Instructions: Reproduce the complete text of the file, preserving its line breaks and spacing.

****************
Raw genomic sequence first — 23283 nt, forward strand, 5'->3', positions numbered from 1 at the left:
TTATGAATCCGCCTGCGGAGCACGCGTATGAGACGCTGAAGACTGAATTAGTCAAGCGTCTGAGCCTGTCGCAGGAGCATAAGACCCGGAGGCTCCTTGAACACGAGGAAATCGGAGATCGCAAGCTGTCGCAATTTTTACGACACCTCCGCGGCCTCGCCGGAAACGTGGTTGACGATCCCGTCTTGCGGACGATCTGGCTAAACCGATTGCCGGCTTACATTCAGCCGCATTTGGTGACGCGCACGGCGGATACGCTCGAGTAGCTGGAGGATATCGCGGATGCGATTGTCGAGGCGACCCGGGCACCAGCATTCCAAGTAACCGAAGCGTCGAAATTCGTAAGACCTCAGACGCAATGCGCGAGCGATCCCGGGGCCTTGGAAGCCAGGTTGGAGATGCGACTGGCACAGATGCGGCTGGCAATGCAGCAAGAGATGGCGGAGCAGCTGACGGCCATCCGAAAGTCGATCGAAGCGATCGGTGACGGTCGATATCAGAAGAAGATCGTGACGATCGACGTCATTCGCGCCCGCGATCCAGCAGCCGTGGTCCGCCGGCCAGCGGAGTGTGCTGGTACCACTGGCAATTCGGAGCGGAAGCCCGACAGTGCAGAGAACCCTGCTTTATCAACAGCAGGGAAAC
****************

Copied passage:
Raw genomic sequence first — 23283 nt, forward strand, 5'->3', positions numbered from 1 at the left:
TTATGAATCCGCCTGCGGAGCACGCGTATGAGACGCTGAAGACTGAATTAGTCAAGCGTCTGAGCCTGTCGCAGGAGCATAAGACCCGGAGGCTCCTTGAACACGAGGAAATCGGAGATCGCAAGCTGTCGCAATTTTTACGACACCTCCGCGGCCTCGCCGGAAACGTGGTTGACGATCCCGTCTTGCGGACGATCTGGCTAAACCGATTGCCGGCTTACATTCAGCCGCATTTGGTGACGCGCACGGCGGATACGCTCGAGTAGCTGGAGGATATCGCGGATGCGATTGTCGAGGCGACCCGGGCACCAGCATTCCAAGTAACCGAAGCGTCGAAATTCGTAAGACCTCAGACGCAATGCGCGAGCGATCCCGGGGCCTTGGAAGCCAGGTTGGAGATGCGACTGGCACAGATGCGGCTGGCAATGCAGCAAGAGATGGCGGAGCAGCTGACGGCCATCCGAAAGTCGATCGAAGCGATCGGTGACGGTCGATATCAGAAGAAGATCGTGACGATCGACGTCATTCGCGCCCGCGATCCAGCAGCCGTGGTCCGCCGGCCAGCGGAGTGTGCTGGTACCACTGGCAATTCGGAGCGGAAGCCCGACAGTGCAGAGAACCCTGCTTTATCAACAGCAGGGAAAC